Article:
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Pan Canadian Energy Corporation and Alberta Energy Company

Autor:   •  April 30, 2019  •  Case Study  •  1,091 Words (5 Pages)  •  74 Views

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Bradley Griggs

Bryan Arias

Karan Patel

Fin 4893-002





In 2002, through the merger of Pan Canadian Energy Corporation and Alberta Energy Company, EnCana was created. The main focus and vision of the company was on the development of oil and gas fields and on selling the company’s production of natural gas, crude oil and natural gas liquids. At the headquarters located in Calgary, they are the largest natural gas producers in North America with over 80% of operating cash flow solely being natural gas. For the year 2005, EnCana had net earnings of upward of $3 billion and shares outstanding of 854.9 million. The overall return on the stock for the years 2002-2005 was 28.32%. The company’s profile has one of the highest growths in North America with almost 500 MBD (millions of barrels per day) oil sands bitumen expected by 2015.


For this issue we must look at the information presented in year 2005 of EnCana’s income statement and balance sheet. (Exhibits 1,2) The issue and objective are to find the weighted average cost of capital of EnCana and what recommendations are best for using this cost of capital because most business decisions require capital to use. In order to find the WACC of this firm we must compute some basic components of the WACC formula. The components are common stock and debt, along with their weights.


Cost of Debt

When calculating the WACC, the first step is to find the cost of the debt and to determine how much investors are requiring for a return. EnCana uses 30-year bonds to raise long-term debt in order to finance its capital projects. The yield to maturity is the rate of return that debtholders expect to make, and it is a great estimate for “Rd.” The current required rate of return for EnCana debt holders is 5.81%. The after-tax cost of debt (Rd*(1-t) is used to calculate the WACC. From the information given in the 2005 income statement we can calculate the tax rate. So, if we take the income tax and divide it by net earnings as shown in the excel sheet, the calculated tax rate would be 30.81%. From this point, we can use the numbers calculated above to determine the after-tax cost of debt to be 4.02%.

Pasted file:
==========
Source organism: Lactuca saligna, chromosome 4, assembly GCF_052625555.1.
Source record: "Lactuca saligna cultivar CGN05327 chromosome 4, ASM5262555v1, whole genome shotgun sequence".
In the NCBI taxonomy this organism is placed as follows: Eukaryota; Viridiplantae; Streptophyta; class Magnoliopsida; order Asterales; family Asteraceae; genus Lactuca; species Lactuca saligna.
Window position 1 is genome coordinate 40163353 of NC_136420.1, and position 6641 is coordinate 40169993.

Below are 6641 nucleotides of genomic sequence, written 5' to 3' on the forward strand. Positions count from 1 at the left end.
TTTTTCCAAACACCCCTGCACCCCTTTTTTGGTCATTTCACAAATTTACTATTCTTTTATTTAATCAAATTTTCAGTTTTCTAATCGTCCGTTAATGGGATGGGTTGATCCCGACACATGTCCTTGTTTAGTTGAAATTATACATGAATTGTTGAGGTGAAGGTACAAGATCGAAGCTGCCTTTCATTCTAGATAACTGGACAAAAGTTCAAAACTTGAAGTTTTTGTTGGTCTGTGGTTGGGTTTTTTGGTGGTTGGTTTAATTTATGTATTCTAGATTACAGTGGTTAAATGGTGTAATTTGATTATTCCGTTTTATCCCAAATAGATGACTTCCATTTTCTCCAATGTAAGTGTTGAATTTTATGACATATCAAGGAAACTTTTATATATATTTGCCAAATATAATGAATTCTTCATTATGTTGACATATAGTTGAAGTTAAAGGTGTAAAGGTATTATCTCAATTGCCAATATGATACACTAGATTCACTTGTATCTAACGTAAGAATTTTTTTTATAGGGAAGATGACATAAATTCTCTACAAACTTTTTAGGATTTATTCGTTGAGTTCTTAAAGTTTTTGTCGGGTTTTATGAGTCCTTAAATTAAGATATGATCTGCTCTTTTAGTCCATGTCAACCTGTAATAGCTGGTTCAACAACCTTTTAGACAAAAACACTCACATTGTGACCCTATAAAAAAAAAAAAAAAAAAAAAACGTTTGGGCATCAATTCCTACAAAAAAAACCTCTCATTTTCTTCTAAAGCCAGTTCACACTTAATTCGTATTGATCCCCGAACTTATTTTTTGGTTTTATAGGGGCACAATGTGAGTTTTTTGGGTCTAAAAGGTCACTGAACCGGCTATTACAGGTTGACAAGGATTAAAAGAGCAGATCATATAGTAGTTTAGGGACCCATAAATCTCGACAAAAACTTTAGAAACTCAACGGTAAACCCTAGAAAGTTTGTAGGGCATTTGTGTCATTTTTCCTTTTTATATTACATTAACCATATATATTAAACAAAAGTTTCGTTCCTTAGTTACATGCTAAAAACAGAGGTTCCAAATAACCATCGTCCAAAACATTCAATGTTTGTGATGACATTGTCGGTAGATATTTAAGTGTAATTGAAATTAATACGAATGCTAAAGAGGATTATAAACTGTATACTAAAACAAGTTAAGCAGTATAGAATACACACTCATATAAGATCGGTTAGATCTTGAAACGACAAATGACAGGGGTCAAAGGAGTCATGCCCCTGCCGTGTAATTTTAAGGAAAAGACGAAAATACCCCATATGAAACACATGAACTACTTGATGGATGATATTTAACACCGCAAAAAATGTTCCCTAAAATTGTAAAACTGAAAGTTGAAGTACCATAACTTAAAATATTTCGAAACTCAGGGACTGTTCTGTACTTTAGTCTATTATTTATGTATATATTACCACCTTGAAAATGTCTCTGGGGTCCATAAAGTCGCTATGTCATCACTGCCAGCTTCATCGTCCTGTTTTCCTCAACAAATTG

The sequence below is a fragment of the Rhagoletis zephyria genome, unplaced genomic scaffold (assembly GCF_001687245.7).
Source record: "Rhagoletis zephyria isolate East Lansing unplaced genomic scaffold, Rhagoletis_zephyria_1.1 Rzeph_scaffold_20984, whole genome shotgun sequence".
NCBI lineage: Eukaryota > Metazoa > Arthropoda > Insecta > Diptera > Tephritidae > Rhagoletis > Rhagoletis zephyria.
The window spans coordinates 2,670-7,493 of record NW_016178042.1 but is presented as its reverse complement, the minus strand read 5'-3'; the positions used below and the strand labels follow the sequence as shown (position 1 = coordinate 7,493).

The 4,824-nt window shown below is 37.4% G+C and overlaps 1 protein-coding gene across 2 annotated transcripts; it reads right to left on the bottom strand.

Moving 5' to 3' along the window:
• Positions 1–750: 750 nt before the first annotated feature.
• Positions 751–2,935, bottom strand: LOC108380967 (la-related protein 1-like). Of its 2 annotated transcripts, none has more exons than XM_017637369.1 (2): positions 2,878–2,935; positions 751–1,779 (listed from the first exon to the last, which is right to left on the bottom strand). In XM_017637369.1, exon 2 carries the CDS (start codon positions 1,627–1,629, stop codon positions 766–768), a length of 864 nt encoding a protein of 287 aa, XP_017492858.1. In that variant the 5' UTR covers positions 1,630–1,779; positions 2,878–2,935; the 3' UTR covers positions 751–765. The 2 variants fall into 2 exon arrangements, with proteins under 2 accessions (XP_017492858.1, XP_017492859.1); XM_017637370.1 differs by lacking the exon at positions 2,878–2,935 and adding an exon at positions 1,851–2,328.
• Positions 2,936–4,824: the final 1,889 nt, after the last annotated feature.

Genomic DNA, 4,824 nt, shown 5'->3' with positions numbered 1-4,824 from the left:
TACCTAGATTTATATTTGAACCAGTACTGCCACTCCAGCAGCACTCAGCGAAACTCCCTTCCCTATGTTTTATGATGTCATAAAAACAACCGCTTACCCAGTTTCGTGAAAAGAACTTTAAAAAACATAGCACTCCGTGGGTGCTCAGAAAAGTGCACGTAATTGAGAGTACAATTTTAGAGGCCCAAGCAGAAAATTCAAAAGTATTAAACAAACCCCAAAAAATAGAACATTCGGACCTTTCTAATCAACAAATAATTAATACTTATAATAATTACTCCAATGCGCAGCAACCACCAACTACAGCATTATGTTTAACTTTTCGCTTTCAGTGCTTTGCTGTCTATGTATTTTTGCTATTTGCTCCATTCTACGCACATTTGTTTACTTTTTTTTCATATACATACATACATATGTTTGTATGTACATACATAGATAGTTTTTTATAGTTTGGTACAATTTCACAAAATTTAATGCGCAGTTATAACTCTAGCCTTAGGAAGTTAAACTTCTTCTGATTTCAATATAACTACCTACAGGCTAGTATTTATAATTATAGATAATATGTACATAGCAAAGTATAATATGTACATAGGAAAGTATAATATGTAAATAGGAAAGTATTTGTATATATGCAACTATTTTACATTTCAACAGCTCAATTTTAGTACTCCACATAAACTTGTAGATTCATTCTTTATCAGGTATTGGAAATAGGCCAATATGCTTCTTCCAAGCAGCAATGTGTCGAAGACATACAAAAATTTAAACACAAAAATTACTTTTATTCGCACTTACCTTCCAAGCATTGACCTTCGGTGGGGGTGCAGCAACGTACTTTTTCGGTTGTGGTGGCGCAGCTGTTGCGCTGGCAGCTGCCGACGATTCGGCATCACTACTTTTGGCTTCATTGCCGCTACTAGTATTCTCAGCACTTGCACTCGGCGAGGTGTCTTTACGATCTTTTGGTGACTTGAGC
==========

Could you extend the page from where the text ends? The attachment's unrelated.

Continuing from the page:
Cost of Equity

The next part to calculate would be the cost of equity. However, there are two ways in which this can be done. The first, which will be explained below, uses CAPM to find the cost of equity of the firm. To estimate the cost of common stock, we start with estimating the risk-free rate. We did not need to actually perform any calculations, instead we just used the T-bond rate of 4.2%. The market risk premium, MRP, which is expected market return less risk-free rate will be used from the arithmetic average return seen on Exhibit 5. The return is 7.4%. As we know the beta of 1.27 is already given as well in the information so we now have all of the information needed to calculate CAPM. Using the formula for minimum return, we can see that the number calculated is 13.60%. This would be your cost of equity if we used the CAPM approach.


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